I had the good fortune to attend a discussion last week between Alec Ross, the Senior Advisor for Innovation in the office of Secretary of State Clinton and Marc Lynch, professor of political science at George Washington University and a featured blogger on Foreign Policy.com. The focus of the discussion was primarily about the use of media technology for outreach and public diplomacy in the Arab world. Each gave a short presentation that talked about the need for embracing technology, and for sustaining realistic attitudes towards what communication technology can accomplish for the US State Department. For this blog post, I’ll summarize a few of the interesting points they raised:
I just posted a somewhat lengthy blog essay over at the USC Center on Public Diplomacy blog. It promotes Robin Brown‘s argument for a social network approach to the practice and study of public diplomacy.
As academics from various disciplines begin to look more aggressively at theoretical frameworks for public diplomacy scholarship, I think that social network analysis will be prominent. This insight isn’t exactly new -see the interesting work of Ali Fisher and Steven Corman – but I think it bears repeating. More importantly, I think that a social network approach isn’t just a programmatic way to study public diplomacy. It’s a valuable tool for evaluation and measurement that can directly impact how PD is both assessed and formulated.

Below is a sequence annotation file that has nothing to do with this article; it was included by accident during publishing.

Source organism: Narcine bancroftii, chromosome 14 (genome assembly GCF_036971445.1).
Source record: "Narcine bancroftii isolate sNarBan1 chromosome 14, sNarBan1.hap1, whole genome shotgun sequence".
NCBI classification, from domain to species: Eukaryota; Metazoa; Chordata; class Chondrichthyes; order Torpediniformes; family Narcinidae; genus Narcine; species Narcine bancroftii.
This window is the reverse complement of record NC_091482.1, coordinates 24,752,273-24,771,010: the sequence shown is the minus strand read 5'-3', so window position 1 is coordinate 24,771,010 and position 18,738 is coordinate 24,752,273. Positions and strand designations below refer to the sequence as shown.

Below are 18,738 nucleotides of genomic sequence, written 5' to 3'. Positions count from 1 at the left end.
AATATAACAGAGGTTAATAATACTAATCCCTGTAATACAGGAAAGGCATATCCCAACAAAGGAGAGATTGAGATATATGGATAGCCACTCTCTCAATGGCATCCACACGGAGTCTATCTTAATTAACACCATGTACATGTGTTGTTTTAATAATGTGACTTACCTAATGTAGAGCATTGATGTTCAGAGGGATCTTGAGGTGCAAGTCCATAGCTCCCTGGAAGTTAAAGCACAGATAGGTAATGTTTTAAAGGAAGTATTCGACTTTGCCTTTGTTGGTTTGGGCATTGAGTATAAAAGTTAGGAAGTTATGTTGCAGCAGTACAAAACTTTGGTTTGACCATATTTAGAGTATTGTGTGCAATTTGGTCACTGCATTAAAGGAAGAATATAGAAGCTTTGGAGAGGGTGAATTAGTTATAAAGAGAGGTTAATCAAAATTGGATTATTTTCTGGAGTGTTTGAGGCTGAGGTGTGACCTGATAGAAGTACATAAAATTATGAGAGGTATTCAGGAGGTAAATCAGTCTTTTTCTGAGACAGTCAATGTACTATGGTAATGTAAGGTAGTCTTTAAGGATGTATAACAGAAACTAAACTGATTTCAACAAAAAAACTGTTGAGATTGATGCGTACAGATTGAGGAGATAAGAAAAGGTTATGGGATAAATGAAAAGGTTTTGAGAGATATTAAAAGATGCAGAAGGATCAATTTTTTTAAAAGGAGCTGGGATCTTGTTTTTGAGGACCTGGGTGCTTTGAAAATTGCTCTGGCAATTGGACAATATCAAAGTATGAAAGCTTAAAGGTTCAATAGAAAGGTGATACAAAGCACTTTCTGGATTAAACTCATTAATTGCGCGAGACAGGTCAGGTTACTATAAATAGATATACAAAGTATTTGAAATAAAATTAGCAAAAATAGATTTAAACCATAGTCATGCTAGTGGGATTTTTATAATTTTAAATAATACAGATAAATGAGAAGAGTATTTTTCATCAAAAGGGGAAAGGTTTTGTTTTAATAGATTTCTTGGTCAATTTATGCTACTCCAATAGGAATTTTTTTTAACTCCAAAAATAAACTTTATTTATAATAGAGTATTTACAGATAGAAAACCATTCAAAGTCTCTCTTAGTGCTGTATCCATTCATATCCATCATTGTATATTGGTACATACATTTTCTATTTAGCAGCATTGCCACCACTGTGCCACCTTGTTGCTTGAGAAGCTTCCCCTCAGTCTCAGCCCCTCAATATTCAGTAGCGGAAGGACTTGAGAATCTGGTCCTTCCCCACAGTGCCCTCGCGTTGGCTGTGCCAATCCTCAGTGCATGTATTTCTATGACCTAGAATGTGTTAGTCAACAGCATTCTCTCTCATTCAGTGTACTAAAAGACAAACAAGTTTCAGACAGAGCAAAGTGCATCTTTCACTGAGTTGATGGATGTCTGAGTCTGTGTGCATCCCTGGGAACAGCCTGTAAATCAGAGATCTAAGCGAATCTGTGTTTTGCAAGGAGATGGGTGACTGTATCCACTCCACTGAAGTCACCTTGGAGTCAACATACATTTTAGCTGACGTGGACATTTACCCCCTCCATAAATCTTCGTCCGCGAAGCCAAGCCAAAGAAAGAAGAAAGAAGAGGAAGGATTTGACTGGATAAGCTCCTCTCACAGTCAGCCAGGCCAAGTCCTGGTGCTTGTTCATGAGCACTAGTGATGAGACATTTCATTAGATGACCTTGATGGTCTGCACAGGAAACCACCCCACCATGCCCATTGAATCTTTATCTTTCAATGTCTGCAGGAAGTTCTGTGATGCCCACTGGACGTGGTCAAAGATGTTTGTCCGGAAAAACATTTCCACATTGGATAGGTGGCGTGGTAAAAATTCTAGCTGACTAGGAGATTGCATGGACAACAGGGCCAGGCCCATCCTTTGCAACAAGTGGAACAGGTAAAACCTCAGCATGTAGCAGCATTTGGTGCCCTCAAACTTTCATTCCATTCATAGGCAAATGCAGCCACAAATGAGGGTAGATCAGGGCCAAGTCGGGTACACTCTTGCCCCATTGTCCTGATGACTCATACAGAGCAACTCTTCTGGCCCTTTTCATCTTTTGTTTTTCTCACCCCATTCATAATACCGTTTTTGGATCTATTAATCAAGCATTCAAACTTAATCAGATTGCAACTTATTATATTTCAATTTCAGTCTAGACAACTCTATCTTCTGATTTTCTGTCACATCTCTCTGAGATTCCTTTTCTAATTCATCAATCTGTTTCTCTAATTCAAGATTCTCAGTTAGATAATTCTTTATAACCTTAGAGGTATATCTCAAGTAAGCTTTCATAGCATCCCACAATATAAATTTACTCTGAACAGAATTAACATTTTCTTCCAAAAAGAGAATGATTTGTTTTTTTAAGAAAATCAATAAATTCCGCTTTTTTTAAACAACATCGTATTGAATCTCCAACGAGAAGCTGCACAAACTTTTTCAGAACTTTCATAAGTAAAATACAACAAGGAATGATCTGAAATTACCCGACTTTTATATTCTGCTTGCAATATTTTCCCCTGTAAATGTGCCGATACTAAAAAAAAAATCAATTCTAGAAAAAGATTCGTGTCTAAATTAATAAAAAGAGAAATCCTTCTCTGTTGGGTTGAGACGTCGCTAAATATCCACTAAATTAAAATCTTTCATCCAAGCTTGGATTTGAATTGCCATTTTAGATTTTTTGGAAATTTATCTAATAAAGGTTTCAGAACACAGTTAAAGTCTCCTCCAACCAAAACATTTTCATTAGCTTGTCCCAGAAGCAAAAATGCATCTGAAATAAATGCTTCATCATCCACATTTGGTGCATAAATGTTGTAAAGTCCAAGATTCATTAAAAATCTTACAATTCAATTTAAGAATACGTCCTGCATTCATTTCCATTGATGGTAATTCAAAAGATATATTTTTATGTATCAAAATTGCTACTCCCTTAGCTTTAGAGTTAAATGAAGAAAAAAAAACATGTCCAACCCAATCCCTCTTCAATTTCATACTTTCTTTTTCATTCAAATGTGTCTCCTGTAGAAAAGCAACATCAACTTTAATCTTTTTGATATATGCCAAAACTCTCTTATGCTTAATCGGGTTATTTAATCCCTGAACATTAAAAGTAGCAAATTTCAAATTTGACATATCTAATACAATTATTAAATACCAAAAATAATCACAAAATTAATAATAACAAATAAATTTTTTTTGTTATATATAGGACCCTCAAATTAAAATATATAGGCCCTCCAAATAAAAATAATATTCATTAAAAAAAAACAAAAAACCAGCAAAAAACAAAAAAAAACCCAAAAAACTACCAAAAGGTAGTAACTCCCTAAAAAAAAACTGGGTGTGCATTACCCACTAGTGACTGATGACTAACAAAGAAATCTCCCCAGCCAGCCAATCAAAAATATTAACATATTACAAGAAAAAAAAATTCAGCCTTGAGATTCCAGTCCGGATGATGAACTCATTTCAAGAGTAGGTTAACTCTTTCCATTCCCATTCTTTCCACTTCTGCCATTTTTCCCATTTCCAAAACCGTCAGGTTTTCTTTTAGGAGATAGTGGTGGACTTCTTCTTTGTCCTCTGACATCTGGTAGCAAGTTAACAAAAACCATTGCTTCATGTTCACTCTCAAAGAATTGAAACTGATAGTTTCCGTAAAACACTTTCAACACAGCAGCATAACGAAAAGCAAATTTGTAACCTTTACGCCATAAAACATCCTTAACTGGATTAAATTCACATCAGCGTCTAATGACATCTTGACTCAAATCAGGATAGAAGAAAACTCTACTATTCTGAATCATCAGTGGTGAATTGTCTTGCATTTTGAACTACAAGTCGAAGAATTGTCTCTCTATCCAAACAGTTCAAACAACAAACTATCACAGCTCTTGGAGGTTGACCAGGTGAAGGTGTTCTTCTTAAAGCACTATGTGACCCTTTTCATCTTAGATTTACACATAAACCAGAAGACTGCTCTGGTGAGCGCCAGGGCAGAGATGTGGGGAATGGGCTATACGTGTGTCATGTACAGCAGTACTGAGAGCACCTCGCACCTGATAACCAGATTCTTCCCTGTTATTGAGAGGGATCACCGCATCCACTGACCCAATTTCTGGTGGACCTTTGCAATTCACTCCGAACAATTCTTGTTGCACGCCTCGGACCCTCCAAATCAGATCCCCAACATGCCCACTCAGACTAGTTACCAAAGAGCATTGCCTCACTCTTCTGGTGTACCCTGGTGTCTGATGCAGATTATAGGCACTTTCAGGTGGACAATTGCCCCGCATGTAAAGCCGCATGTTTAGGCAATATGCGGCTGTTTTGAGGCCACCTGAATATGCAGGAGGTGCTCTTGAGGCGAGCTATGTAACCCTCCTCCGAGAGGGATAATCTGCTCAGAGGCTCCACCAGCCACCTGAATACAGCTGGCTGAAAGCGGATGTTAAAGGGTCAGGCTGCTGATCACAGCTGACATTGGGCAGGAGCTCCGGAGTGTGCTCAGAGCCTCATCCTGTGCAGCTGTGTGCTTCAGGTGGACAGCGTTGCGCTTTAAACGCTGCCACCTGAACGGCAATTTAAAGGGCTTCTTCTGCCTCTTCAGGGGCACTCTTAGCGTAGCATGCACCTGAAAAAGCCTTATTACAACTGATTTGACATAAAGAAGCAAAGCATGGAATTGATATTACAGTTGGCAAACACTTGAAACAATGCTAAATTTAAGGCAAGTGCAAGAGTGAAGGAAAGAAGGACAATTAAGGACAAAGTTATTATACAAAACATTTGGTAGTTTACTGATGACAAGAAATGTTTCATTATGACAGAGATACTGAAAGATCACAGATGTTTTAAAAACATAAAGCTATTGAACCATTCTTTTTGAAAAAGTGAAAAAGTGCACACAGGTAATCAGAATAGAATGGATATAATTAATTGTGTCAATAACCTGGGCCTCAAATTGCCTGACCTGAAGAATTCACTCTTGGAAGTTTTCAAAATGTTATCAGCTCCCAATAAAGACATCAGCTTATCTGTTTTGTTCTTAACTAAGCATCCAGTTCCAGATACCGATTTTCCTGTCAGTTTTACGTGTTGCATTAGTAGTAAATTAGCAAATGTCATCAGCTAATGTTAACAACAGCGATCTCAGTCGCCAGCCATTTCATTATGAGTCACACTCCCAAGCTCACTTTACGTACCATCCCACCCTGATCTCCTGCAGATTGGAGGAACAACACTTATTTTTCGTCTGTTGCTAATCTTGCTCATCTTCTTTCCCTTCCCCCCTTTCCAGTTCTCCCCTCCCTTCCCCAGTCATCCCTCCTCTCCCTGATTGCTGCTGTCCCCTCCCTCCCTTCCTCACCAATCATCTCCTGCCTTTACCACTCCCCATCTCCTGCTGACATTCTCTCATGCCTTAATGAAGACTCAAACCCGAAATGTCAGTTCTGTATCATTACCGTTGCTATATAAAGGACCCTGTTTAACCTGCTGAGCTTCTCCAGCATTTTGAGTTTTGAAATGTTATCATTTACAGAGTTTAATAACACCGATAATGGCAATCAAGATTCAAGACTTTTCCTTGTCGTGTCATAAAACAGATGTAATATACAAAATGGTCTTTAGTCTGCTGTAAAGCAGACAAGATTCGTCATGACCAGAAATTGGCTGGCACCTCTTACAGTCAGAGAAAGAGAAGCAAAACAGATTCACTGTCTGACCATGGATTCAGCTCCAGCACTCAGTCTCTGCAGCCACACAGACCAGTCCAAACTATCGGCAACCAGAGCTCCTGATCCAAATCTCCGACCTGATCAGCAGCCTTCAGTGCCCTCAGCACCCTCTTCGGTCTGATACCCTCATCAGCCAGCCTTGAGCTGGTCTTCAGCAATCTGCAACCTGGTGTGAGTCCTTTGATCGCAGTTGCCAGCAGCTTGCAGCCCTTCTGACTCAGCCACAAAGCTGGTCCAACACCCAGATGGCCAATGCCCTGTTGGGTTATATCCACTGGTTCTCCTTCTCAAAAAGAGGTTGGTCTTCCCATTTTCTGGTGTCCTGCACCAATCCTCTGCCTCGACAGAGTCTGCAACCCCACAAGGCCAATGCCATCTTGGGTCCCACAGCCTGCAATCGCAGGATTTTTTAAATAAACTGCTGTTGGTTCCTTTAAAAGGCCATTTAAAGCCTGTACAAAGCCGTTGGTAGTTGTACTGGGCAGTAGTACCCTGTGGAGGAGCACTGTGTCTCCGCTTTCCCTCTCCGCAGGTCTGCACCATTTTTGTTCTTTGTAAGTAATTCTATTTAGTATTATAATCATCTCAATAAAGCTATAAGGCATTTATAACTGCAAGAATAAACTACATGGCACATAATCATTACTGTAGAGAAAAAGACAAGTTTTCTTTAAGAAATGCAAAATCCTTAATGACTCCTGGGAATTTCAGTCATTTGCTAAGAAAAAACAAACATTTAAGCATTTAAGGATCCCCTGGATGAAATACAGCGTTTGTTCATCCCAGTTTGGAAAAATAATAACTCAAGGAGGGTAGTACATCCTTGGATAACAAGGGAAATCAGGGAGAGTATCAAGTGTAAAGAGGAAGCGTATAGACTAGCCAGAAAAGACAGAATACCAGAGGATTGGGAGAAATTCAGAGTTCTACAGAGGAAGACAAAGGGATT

There’s of course “room” for other theoretical perspectives and contributions (especially in normative, media, and critical theory), but social networks will increasingly offer compelling empirical measures that can speak to immediate concerns over the structures of influence – the terrain that PD and diplomacy must navigate in an informed way.